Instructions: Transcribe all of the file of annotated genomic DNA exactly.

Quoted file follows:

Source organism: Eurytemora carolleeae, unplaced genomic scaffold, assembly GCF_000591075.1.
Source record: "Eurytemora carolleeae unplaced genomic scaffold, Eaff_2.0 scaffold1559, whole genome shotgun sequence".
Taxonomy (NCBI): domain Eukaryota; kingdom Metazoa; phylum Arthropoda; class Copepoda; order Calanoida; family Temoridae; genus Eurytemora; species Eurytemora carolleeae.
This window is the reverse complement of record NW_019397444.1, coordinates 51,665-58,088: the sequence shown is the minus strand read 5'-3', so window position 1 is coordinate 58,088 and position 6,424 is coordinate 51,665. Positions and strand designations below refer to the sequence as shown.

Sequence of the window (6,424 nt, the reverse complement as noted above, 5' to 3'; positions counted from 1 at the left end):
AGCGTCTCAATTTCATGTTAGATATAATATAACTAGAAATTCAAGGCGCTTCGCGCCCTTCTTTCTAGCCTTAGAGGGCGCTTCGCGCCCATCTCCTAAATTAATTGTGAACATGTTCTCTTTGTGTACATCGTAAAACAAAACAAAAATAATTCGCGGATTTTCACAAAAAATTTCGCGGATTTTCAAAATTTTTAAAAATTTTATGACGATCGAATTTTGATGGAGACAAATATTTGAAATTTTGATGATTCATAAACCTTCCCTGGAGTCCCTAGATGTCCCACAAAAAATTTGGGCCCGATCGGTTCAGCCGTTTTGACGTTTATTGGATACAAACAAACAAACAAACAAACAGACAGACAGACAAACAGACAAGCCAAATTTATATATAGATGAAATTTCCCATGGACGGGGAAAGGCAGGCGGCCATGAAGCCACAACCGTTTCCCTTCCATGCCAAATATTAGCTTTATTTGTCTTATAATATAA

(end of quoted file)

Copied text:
Source organism: Eurytemora carolleeae, unplaced genomic scaffold, assembly GCF_000591075.1.
Source record: "Eurytemora carolleeae unplaced genomic scaffold, Eaff_2.0 scaffold1559, whole genome shotgun sequence".
Taxonomy (NCBI): domain Eukaryota; kingdom Metazoa; phylum Arthropoda; class Copepoda; order Calanoida; family Temoridae; genus Eurytemora; species Eurytemora carolleeae.
This window is the reverse complement of record NW_019397444.1, coordinates 51,665-58,088: the sequence shown is the minus strand read 5'-3', so window position 1 is coordinate 58,088 and position 6,424 is coordinate 51,665. Positions and strand designations below refer to the sequence as shown.

Sequence of the window (6,424 nt, the reverse complement as noted above, 5' to 3'; positions counted from 1 at the left end):
AGCGTCTCAATTTCATGTTAGATATAATATAACTAGAAATTCAAGGCGCTTCGCGCCCTTCTTTCTAGCCTTAGAGGGCGCTTCGCGCCCATCTCCTAAATTAATTGTGAACATGTTCTCTTTGTGTACATCGTAAAACAAAACAAAAATAATTCGCGGATTTTCACAAAAAATTTCGCGGATTTTCAAAATTTTTAAAAATTTTATGACGATCGAATTTTGATGGAGACAAATATTTGAAATTTTGATGATTCATAAACCTTCCCTGGAGTCCCTAGATGTCCCACAAAAAATTTGGGCCCGATCGGTTCAGCCGTTTTGACGTTTATTGGATACAAACAAACAAACAAACAAACAGACAGACAGACAAACAGACAAGCCAAATTTATATATAGATGAAATTTCCCATGGACGGGGAAAGGCAGGCGGCCATGAAGCCACAACCGTTTCCCTTCCATGCCAAATATTAGCTTTATTTGTCTTATAATATAA